All analyses were conducted in R v. R 3.2.0 .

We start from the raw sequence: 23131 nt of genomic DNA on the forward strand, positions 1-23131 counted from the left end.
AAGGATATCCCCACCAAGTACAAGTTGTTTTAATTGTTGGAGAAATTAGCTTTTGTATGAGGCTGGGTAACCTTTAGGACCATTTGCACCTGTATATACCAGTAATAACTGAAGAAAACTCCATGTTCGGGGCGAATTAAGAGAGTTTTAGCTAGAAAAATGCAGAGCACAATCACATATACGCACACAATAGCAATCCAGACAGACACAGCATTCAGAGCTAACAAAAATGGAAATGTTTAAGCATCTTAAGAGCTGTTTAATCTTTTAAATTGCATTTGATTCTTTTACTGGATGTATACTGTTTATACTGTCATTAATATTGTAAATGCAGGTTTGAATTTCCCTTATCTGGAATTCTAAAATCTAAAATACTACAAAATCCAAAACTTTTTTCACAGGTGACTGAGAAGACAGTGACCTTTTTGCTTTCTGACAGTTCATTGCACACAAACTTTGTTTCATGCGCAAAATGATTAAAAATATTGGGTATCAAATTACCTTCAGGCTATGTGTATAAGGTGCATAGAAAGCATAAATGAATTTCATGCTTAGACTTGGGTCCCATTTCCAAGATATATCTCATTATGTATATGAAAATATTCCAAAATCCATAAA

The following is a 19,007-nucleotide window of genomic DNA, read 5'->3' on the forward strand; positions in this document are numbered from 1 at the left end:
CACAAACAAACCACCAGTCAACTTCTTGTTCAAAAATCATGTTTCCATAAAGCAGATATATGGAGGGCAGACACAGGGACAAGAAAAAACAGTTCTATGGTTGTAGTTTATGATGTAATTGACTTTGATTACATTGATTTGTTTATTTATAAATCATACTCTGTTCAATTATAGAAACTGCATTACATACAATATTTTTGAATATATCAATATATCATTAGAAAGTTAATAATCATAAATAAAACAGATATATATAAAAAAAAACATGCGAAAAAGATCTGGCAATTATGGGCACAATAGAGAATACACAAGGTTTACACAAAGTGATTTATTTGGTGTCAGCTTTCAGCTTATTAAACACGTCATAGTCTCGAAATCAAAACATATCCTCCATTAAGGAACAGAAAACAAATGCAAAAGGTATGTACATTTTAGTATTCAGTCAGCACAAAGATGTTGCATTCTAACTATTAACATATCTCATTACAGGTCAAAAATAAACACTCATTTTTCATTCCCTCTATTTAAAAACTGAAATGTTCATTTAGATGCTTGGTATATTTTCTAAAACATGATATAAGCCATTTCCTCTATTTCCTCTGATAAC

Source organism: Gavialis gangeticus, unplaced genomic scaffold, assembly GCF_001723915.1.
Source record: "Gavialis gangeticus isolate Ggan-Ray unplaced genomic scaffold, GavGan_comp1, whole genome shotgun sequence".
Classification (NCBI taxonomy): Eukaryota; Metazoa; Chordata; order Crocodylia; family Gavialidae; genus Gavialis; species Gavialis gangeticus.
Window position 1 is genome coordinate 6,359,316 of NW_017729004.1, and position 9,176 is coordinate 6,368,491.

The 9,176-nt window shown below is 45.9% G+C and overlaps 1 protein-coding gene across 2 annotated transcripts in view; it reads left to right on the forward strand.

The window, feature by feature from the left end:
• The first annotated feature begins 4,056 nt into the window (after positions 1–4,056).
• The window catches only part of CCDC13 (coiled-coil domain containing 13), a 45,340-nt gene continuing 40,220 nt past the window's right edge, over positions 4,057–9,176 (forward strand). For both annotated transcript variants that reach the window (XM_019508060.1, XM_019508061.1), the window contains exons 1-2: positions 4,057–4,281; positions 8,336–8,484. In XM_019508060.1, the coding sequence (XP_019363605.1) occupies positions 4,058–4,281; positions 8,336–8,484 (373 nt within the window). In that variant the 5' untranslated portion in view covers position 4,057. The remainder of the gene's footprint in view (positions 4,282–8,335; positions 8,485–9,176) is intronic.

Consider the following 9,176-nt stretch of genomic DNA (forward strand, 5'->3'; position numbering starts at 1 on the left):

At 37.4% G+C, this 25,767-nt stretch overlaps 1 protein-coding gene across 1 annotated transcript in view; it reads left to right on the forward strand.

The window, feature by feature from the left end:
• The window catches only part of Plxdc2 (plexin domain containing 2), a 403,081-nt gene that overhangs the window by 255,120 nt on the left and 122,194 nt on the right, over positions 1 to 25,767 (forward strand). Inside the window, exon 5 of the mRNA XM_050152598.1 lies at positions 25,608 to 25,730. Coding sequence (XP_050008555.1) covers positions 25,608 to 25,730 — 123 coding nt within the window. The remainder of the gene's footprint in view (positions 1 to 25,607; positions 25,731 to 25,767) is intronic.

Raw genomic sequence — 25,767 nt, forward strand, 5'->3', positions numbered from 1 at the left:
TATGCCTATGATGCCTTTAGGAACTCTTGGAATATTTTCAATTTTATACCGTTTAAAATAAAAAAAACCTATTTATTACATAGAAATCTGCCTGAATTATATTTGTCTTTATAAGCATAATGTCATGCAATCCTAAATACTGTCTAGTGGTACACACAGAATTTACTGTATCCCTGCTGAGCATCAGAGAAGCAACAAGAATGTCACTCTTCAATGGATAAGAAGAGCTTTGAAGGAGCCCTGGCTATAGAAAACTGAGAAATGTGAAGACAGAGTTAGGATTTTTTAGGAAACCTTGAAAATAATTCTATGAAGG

A total of 215 species from the five taxa considered here are recorded as extinct in the IUCN Red List, and a further 32 are extinct in the wild (table 1). Alien species are listed as a cause for 58% of all EX, and 31% of all EW species for which a cause is given (see electronic supplementary material, table S1, for the species list). These percentages vary across taxa (table 1). Aliens are less important as an extinction (EX + EW) driver for plants (27%, 15/55 species) than for vertebrates (62%, 119/192), and indeed, they are listed as a driver for more than half of the extinctions in each of the vertebrate taxa analysed (table 1). Extinct species commonly have more than one threat identified (mean = 1.90), but aliens compose from 14% (plants) to 45% (mammals) of all listed threats for a given taxon, and 28.51% of all threats listed (table 1). For those species with just a single extinction (EX + EW) driver listed, this driver is alien species for 17% of plants, no amphibians, 25% of reptiles, 27% of birds and 47% of mammals.